Antacids and Antibiotics in Infancy and Subsequent Risk of Allergies and Asthma

May 8, 2018

Article Citation

Mitre E, Susi A, Kropp LE, Schwartz DJ, Gorman GH, Nylund CM. Association Between Use of Acid-Suppressive Medications and Antibiotics During Infancy and Allergic Diseases in Early Childhood. JAMA Pediatr. 2018; [online first] doi:10.1001/jamapediatrics.2018.0315.

First Dose

Alterations of the early-life microbiome with antacid and antibiotic medications may increase the risk of allergies and asthma for children, which are increasing in prevalence in the US. In this study of over 790,000 child dependents of uniformed service members, children who were prescribed H2 receptor antagonists (H2RAs), proton pump inhibitors (PPIs), or antibiotics in the first 6 months of life were approximately 1.5-2 times more likely to have developed asthma, food allergy, medication allergy, allergic rhinitis, and anaphylaxis than their peers who had not been prescribed such medications.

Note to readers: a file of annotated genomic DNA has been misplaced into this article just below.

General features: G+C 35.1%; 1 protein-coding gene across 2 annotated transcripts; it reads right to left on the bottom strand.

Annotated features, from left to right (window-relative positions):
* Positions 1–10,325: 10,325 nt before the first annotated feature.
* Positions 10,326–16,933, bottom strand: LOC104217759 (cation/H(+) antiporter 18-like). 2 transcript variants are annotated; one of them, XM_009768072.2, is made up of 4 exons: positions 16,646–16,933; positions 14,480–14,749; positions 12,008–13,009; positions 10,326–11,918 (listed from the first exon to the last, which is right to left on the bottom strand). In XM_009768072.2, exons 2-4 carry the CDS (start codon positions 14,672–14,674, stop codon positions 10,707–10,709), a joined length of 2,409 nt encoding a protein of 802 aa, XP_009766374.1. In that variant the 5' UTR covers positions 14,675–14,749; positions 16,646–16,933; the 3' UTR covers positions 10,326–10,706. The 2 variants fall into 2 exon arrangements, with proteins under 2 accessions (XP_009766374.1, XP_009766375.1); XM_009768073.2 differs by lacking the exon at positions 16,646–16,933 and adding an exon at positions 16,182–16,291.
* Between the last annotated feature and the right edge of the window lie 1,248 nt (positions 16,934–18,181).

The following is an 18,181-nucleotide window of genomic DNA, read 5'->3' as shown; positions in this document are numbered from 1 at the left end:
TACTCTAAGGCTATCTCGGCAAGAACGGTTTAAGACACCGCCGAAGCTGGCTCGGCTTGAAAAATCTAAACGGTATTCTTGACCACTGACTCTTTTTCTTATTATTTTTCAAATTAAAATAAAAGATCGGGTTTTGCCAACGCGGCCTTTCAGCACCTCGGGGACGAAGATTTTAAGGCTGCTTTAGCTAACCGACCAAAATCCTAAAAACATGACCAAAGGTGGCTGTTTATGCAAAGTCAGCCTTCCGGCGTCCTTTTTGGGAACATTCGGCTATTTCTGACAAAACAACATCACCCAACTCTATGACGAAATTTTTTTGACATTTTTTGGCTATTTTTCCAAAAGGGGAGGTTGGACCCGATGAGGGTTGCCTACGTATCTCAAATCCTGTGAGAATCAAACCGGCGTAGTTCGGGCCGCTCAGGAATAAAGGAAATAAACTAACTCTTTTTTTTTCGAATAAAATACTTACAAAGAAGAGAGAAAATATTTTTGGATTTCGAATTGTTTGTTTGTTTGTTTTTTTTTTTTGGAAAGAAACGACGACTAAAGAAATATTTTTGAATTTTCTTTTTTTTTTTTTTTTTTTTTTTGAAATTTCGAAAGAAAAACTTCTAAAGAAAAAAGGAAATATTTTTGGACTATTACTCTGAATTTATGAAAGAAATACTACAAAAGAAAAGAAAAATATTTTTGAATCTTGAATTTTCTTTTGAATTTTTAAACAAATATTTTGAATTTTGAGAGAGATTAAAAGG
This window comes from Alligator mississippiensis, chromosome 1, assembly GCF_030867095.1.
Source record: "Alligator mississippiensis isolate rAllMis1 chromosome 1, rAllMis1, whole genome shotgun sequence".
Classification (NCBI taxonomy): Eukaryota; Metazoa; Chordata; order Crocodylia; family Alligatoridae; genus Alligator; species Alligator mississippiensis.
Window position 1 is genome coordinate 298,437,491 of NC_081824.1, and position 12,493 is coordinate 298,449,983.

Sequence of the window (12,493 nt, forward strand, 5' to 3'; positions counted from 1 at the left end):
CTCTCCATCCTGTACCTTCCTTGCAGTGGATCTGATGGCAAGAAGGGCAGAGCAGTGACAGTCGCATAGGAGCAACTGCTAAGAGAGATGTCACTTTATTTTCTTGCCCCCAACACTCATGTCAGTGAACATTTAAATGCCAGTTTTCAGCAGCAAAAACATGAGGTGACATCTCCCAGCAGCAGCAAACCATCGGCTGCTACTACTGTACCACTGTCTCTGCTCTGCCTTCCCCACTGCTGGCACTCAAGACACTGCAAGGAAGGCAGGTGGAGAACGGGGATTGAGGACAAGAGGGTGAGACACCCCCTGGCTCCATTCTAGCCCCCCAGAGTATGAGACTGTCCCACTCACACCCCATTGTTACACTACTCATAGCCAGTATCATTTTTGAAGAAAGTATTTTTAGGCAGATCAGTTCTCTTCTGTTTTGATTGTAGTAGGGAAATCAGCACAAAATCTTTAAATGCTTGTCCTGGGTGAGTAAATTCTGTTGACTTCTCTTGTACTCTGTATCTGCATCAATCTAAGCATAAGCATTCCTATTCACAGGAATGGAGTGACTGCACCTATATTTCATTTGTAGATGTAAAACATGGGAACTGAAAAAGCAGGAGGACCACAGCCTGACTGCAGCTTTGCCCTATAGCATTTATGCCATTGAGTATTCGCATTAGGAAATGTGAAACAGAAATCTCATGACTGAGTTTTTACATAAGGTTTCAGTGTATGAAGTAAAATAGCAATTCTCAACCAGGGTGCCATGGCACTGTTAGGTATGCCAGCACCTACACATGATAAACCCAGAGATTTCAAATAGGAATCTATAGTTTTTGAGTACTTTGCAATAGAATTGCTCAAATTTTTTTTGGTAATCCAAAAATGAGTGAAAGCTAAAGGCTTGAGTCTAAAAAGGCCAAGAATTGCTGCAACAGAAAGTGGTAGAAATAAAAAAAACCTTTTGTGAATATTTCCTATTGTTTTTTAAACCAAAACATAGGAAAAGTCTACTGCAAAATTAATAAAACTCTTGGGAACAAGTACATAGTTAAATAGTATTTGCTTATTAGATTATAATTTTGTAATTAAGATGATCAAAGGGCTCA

Key Points to Remember

pictographic showing allergy risk with antibiotic useThrough analyses of billing records for children born with coverage in the TRICARE system between October 2001 and September 2013 and followed until at least 1 year old, prescription data indicated that 7.6% of children were prescribed an H2RA (mostly ranitidine), 1.7% were prescribed a PPI (mostly lansoprazole), and 16.6% were prescribed an antibiotic (mostly amoxicillin). Median follow-up time was 4.6 years. Based on diagnosis-specific billing codes, 3.1% of the cohort had at least one diagnosed food allergy and 14.1% had asthma; 0.7% had anaphylaxis. Controlling for prematurity, Cesarean section, and sex, the adjusted hazard (ie, risk) ratio (aHR) related to antibiotic use in the first 6 months of life was for asthma (aHR = 2.09; 95% confidence interval 2.05-2.13), related to H2RA use was for cow's milk allergy (aHR = 2.42; 2.22-2.64), and related to PPI use was for cow's milk also (aHR = 4.43; 3.48-5.65). Risks of anaphylaxis were approximately 1.5 times greater for children exposed to antacids and antibiotics. This study is believed to be the largest to date examining the risk of early-life exposure to antacids and antibiotics for later development of allergic conditions and asthma.

Link to research article

Summary Author

Matthew M. Davis, MD, MAPP

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